The church is located in a small town with an approximate population of 31,000. There is a mix of income brackets, but it consists predominantly of white middle class and working class.
Preparation for the mission: We made sure that the mission was quite high profile for several months beforehand and encouraged people to pray.
We explained that the mission would give a particular focus to our ongoing evangelism by providing a week of events that would appeal to different types of people. We asked people to pray for specific non Christians they were in contact with (e.g. family members, work-mates, friends, neighbours etc.). Also, we encouraged our church members to be bold enough to invite their friends to at least one event; and we showed people the programme of events several weeks beforehand, so they would know what was happening
We invited the speaker to visit a couple of times several weeks in advance. He spoke at Sunday services so that people had the chance to hear him and have confidence in inviting people to listen to him.
In the build-up to the week-long mission, we produced publicity intended for door-to-door distribution. The publicity matched the design of a poster outside our church building and an advert which went in the local press. This not only informed people of what was going on, but helped the congregation to feel ownership of the mission.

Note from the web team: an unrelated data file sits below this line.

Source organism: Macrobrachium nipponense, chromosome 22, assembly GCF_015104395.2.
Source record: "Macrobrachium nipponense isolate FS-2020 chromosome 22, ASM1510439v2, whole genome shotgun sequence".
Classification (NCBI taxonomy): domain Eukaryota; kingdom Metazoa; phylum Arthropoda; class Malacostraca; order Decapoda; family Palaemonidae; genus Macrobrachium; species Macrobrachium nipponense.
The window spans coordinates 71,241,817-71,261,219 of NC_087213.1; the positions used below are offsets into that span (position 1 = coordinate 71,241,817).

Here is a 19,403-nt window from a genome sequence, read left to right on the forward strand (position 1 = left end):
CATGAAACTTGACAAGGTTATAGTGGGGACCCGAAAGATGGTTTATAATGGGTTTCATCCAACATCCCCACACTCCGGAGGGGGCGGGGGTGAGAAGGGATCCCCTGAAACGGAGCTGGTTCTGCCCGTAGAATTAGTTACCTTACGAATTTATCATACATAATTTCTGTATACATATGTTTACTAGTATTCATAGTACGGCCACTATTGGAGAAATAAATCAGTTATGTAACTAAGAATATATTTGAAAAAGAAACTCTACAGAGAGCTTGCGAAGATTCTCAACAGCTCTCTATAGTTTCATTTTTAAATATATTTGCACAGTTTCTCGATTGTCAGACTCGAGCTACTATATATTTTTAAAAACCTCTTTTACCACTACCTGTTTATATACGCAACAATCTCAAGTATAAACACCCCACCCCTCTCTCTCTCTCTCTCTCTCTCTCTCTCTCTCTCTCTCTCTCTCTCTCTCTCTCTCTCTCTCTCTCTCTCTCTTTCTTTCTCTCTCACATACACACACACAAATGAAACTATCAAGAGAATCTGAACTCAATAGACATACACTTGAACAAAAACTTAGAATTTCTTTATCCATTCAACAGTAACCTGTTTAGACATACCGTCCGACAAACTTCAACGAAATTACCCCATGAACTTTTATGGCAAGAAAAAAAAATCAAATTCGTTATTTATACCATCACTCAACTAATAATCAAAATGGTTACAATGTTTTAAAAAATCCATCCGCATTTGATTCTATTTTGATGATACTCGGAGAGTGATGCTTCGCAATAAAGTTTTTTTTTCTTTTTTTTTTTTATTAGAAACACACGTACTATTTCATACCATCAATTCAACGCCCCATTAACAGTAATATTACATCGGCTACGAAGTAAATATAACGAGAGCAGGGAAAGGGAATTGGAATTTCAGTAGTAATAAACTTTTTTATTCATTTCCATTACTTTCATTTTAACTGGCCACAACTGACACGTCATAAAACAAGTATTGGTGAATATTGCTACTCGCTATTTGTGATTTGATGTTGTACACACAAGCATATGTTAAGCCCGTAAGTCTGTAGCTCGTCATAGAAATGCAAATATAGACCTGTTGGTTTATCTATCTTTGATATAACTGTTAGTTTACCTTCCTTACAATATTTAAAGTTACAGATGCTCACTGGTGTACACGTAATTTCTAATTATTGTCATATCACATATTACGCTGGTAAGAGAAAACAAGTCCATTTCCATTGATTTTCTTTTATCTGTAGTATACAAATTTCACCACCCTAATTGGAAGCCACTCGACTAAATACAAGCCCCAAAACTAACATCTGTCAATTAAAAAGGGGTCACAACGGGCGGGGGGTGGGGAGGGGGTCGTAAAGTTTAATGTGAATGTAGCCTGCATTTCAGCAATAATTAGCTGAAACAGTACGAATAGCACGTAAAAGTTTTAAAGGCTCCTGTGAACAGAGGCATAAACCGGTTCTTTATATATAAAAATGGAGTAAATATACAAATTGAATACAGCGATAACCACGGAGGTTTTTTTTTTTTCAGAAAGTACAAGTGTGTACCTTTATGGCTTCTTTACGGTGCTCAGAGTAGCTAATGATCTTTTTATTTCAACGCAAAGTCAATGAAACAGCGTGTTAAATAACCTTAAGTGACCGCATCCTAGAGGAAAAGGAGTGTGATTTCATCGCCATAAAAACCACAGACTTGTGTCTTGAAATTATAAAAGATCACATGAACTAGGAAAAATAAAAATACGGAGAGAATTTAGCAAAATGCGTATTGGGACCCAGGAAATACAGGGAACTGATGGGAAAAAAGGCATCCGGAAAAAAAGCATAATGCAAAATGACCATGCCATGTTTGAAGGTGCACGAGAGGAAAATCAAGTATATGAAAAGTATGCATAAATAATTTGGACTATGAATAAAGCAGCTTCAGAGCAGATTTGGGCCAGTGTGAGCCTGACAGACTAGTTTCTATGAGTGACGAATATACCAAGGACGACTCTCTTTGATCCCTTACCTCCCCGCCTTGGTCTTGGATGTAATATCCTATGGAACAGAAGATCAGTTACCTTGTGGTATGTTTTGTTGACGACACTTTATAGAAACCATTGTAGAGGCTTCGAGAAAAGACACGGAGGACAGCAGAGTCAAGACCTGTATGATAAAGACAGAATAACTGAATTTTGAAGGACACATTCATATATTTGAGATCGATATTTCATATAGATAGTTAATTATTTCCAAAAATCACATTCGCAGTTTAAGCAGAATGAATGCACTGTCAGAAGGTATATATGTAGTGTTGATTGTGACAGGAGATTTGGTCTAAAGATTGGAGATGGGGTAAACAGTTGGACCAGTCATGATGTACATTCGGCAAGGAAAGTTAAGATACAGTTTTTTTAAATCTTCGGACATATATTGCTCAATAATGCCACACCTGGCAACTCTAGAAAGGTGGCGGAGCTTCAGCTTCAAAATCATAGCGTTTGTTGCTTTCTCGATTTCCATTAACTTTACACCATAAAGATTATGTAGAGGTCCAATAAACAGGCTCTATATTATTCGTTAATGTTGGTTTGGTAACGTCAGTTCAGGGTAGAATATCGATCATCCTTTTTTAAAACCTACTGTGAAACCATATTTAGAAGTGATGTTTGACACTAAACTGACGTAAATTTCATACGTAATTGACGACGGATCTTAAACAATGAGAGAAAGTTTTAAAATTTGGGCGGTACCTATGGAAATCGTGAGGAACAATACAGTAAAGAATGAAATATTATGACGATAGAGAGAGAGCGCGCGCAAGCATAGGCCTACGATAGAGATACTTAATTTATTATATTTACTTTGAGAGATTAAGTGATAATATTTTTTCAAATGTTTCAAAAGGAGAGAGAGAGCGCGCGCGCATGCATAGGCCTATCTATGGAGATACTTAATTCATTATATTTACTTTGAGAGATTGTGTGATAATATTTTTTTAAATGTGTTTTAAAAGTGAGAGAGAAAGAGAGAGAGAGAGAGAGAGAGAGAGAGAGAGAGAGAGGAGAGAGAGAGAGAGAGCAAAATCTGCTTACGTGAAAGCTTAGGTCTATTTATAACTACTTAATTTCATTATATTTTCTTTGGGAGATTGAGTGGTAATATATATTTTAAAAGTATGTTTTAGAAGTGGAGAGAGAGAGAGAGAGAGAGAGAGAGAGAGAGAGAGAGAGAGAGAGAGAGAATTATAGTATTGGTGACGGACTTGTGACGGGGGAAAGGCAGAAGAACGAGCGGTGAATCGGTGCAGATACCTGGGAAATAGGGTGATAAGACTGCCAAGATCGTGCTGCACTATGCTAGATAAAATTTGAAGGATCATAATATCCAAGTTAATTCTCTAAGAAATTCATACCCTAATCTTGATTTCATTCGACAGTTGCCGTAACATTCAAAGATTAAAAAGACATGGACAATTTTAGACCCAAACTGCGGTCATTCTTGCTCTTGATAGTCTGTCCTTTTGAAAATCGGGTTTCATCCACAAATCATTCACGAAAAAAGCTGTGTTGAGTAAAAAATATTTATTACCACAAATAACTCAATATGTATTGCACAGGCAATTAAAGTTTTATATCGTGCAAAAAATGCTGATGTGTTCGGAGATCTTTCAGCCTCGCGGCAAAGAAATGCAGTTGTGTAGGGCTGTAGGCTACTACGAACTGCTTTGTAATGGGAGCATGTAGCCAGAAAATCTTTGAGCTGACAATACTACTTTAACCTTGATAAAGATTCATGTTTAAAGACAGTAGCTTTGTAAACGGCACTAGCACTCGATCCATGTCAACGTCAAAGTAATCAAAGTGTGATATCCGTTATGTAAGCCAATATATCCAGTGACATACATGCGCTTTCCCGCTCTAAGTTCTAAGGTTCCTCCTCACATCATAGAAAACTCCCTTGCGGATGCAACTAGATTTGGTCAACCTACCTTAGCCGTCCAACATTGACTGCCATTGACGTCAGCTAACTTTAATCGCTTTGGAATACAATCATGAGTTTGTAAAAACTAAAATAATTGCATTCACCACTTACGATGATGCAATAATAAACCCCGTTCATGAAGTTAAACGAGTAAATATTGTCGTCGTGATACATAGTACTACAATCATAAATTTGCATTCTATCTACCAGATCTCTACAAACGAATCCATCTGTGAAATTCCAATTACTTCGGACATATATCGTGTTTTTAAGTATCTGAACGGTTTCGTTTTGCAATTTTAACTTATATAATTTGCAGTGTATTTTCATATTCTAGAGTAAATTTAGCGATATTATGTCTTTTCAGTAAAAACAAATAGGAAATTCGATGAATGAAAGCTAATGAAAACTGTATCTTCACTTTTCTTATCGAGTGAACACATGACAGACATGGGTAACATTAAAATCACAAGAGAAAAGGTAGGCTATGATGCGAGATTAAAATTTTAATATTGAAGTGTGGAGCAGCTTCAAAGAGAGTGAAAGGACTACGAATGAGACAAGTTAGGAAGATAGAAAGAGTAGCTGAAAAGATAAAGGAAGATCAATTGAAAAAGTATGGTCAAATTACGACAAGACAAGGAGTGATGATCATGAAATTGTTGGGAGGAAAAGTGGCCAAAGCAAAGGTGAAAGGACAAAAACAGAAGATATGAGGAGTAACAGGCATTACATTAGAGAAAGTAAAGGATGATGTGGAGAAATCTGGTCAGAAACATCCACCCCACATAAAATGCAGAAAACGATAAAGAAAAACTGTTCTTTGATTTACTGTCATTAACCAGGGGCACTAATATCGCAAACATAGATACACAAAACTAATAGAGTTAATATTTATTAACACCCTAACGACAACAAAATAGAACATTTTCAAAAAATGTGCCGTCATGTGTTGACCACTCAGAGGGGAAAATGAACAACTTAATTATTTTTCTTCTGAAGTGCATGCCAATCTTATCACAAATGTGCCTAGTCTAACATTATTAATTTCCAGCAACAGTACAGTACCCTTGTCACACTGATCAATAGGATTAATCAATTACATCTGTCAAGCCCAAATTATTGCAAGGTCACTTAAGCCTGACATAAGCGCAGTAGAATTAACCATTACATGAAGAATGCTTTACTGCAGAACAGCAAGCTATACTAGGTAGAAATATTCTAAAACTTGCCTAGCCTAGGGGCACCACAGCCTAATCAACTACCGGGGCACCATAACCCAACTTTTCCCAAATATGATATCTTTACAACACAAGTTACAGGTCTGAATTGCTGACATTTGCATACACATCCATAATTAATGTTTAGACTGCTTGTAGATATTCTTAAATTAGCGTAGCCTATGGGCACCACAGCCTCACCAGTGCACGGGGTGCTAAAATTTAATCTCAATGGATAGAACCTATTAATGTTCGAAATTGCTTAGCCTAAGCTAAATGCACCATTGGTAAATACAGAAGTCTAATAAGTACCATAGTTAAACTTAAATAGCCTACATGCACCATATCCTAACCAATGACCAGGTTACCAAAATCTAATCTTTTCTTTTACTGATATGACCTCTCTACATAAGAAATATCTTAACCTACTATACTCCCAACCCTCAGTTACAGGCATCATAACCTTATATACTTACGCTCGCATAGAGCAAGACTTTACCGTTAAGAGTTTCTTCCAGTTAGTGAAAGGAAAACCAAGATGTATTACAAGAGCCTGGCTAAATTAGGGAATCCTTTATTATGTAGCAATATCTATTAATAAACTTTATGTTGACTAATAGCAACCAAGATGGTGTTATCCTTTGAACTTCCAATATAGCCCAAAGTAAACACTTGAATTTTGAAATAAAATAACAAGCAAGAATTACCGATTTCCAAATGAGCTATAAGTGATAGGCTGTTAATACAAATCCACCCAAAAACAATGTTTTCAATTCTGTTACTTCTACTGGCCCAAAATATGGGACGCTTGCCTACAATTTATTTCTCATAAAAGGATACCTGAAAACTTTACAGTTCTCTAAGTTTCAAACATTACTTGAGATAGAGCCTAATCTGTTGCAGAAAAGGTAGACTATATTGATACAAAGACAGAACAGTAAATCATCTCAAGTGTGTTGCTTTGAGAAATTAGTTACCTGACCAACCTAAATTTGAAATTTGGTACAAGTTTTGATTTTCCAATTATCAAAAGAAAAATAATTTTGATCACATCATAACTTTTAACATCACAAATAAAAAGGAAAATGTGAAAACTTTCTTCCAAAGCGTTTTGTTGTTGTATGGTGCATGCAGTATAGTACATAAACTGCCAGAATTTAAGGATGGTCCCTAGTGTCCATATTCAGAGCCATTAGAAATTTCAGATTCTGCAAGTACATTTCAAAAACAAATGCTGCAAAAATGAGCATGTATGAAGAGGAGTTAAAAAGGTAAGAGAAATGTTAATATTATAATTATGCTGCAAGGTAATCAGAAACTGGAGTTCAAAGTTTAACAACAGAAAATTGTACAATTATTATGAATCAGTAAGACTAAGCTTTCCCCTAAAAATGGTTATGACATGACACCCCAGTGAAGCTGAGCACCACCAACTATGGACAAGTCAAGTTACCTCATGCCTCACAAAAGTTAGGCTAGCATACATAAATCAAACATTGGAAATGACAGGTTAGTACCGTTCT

The mission programme
Every evening for a week (Sunday to Sunday) we held events with our guest mission speaker. These ranged from easy to invite, low-key events (such as a pub quiz and a ceilidh),to events that were just a talk - perhaps over a meal. Most were outside of our church premises, to make it as unthreatening as possible. At least two events featured our speaker interviewing a Christian with an interesting life story and conversion experience.
In addition, we ran three lunchtime talks on apologetic questions (such as ‘Why does God allow suffering?’), and some breakfast events at the weekend.
We booked an evangelist for the week, who brought in other people to interview for two events. It was helpful to have this particular speaker; someone whose faithfulness, ability and character we all had confidence in. Also, as an outsider they could speak more freely – as a result of knowing few people in the audience.
People were invited to fill out response cards at most of the events, which gave them the opportunity to show interest in finding out more about Christianity. We had arranged to run Christianity Explored, starting a couple of weeks after the event. We had pre-trained people in the running of that and in one-to-one follow-up.
The mission was a good focus for our evangelism. By arranging other events at other times and encouraging people to enjoy having social lives, we avoided the trend of people throwing everything into that one week and then ignoring evangelism from there on! In hindsight, we should have considered tailoring our events more to the gifts of the specific speaker, rather than just on the basis of what people might come to. Events like a pub quiz would have worked better in the run-up to the mission, allowing the mission week to consist of more straightforward evangelistic talks.